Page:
When we arrive at the NICU, Glover rings a bell for a nurse to let us in to the patient area. Once inside, she opens the doors to a linen closet, restocks items and fills a warmer by the nurses station with fresh blankets for swaddling pint-sized patients.
“I have about 15 units I deliver to each day, as well as clinics like radiology and oncology,” she says. “My favorite part of the job is meeting people—I get to know all the hospital staff and it’s easy to make friends, really. I always try to give them what they ask for and keep everybody happy. If people need something on the weekends, we have someone on call—usually one of our drivers who goes to and from the Lipton Tea building.”
Glover also is responsible for restocking three scrub machines, which dispense various sizes of scrubs to faculty, residents and students by the push of a button. She gathers soiled scrubs from a drop-box in Labor and Delivery before opening the door to the scrub machine, which has rows of clean, neatly rolled scrubs.
As she restocks the machine, she keeps an eye on quality control.
“If I see any scrubs that don’t look good—like they still have stains even after being washed—I’ll put them aside to send back to TMC,” Glover says. “I only stock the machine with ones that are nice and clean, fresh and not faded—because we want our students and doctors to look perfect."
For the rest of the morning, we make dozens of trips from the linen room in the CSW to units all over the hospital—from cardiology, general medicine and the medical intensive care unit on the top floors of Jennie Sealy, to day surgery on the ground floor and the Texas Department of Criminal Justice holding unit, which is where offenders are held before and after surgery. She spends time making sure every linen closet is organized and neat, so medical staff can easily find what they need.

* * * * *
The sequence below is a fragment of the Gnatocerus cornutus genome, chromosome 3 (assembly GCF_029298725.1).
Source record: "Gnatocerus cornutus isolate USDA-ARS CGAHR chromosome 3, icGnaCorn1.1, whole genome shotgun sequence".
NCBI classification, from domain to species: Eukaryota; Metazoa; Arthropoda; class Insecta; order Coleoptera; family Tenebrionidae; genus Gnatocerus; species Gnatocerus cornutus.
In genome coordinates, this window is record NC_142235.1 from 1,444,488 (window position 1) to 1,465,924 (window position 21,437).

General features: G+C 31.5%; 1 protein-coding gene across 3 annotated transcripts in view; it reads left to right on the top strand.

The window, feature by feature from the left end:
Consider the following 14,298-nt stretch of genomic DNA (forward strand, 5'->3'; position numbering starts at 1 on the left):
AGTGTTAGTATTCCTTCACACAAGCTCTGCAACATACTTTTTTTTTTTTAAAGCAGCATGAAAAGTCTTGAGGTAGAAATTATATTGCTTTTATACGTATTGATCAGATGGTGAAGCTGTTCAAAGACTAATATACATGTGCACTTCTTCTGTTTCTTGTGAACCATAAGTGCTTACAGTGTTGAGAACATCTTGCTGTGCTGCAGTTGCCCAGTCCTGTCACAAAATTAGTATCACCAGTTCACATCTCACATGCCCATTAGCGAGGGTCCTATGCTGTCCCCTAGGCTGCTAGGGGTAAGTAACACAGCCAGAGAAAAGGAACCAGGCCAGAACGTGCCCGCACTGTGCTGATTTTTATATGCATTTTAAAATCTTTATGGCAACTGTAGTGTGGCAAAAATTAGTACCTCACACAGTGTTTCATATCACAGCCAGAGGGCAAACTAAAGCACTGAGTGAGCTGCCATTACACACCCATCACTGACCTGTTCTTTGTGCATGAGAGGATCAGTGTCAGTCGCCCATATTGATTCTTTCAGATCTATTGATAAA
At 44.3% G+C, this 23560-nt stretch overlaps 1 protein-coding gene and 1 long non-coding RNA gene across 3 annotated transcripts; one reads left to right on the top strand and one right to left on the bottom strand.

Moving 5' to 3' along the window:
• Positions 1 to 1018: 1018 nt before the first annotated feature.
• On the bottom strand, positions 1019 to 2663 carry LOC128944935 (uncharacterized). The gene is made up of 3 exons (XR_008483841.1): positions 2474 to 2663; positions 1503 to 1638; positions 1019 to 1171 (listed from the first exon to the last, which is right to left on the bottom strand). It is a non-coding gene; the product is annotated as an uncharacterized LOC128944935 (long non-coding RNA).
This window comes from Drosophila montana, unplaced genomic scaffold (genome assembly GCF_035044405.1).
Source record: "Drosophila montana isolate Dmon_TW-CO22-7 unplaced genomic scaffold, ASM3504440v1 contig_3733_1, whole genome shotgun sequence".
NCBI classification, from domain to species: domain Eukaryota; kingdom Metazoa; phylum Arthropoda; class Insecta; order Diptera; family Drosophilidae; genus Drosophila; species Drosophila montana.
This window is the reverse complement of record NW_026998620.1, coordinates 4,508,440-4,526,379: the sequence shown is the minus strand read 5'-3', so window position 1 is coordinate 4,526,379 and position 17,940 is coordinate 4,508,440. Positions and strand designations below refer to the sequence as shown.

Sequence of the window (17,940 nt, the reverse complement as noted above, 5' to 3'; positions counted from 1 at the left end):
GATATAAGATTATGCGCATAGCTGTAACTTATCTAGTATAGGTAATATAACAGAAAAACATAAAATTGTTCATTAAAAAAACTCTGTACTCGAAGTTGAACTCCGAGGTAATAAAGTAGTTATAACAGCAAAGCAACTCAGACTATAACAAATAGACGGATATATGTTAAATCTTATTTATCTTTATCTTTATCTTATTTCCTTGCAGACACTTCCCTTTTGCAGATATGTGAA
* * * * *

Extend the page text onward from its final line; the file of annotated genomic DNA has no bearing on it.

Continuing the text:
When we arrive at each unit, it’s clear that Glover is well-liked by nursing staff. Some nurses provide unsolicited compliments, describing how hardworking and pleasant Glover is to work with.
Debbie Incalcaterra, administrative manager for the UTMB Laundry Department, said Glover and the rest of the laundry team are some of UTMB’s unsung heroes, who do a lot of work behind-the-scenes to ensure patients have a safe and comfortable stay.
“Without linen, you can’t put a patient in a bed,” says Incalcaterra. “Glynnis and the rest of of the UTMB Laundry staff make sure there are always adequate supplies of clean linen to promote a sterile, healing environment. This helps nurses care for their patients safely and efficiently. Our staff is very dependable and they don’t miss days
from work—it would be easy to call in sick for a 3 a.m. shift, but they never do.”
I part ways with Glover as she prepares a few final carts to be delivered to UTMB-TDCJ Hospital Galveston. It can be an exhausting job, but Glover still has bounce in her step when she heads home around 11 a.m. She’ll stay busy for the rest of the day—taking in one of her nephew’s baseball games and transporting an elderly couple she knows to doctor appointments. Then, she’ll go to bed early so she can do it all over again.
“I like to be busy, that’s just me,” says Glover. “Life is too short—you’ve got to enjoy life. I love my job and how I am able to help people. We don’t stop until the job is done."